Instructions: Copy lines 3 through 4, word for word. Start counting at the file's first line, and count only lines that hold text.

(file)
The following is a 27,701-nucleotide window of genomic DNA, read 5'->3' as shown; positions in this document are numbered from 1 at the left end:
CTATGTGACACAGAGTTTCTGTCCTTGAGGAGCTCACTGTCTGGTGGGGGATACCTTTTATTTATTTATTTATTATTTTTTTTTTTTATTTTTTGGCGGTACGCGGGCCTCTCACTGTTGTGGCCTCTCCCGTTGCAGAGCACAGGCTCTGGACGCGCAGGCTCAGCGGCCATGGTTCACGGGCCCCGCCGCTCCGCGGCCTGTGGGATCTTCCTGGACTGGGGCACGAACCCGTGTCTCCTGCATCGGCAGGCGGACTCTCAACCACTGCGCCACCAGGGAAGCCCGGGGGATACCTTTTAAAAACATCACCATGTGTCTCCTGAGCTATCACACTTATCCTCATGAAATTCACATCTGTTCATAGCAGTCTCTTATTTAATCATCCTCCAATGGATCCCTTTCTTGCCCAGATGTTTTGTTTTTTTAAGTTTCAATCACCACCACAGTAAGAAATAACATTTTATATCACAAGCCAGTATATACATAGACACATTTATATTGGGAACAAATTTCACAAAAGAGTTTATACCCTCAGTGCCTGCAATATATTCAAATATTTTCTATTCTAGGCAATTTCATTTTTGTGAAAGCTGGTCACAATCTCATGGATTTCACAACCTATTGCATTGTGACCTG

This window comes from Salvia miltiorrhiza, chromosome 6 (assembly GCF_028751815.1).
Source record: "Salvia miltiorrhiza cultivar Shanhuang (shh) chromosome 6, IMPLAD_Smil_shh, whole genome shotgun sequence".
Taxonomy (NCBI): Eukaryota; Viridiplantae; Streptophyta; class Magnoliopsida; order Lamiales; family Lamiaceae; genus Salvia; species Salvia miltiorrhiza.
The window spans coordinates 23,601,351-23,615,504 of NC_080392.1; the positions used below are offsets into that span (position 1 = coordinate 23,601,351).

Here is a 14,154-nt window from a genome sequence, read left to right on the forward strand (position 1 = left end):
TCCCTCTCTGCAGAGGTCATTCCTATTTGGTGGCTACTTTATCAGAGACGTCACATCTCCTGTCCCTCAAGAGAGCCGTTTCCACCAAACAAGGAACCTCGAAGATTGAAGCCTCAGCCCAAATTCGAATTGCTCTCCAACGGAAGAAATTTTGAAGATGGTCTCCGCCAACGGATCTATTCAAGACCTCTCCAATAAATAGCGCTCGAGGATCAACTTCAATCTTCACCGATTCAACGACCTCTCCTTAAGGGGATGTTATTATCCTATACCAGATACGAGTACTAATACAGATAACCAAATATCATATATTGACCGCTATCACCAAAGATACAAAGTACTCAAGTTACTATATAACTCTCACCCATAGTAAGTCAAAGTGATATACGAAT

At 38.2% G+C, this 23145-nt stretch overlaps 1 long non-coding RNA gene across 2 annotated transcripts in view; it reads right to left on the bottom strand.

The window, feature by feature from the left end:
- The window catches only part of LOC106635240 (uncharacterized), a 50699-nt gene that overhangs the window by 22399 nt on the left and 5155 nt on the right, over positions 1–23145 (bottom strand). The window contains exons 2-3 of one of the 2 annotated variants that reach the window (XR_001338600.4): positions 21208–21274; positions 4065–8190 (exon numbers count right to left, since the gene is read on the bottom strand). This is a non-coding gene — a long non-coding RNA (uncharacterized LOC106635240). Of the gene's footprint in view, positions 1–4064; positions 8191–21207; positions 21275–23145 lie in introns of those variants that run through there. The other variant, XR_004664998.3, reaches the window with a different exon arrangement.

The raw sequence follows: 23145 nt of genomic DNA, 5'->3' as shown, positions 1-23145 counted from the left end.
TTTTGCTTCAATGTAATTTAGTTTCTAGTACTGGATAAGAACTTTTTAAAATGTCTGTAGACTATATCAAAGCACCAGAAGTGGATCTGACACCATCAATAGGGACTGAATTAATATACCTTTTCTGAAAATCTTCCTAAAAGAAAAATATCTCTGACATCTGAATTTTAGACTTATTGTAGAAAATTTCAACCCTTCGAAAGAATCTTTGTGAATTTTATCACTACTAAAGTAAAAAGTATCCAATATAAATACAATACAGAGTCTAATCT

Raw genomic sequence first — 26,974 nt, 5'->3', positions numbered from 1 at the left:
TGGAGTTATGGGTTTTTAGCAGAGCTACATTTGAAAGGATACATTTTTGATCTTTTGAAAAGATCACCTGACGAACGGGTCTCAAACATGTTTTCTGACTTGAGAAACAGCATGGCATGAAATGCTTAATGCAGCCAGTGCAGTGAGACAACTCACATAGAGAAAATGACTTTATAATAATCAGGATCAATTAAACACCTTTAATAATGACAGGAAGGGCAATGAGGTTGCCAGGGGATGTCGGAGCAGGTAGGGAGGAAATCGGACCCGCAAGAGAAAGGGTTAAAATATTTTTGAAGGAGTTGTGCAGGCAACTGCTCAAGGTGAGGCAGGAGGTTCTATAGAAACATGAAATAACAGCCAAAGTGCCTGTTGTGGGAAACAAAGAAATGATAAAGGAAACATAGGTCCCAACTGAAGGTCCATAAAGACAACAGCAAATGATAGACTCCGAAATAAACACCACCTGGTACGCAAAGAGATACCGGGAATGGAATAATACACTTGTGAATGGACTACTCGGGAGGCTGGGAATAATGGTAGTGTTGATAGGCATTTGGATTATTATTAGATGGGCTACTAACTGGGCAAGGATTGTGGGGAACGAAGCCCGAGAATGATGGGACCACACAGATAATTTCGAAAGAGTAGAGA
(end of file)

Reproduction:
This window comes from Salvia miltiorrhiza, chromosome 6 (assembly GCF_028751815.1).
Source record: "Salvia miltiorrhiza cultivar Shanhuang (shh) chromosome 6, IMPLAD_Smil_shh, whole genome shotgun sequence".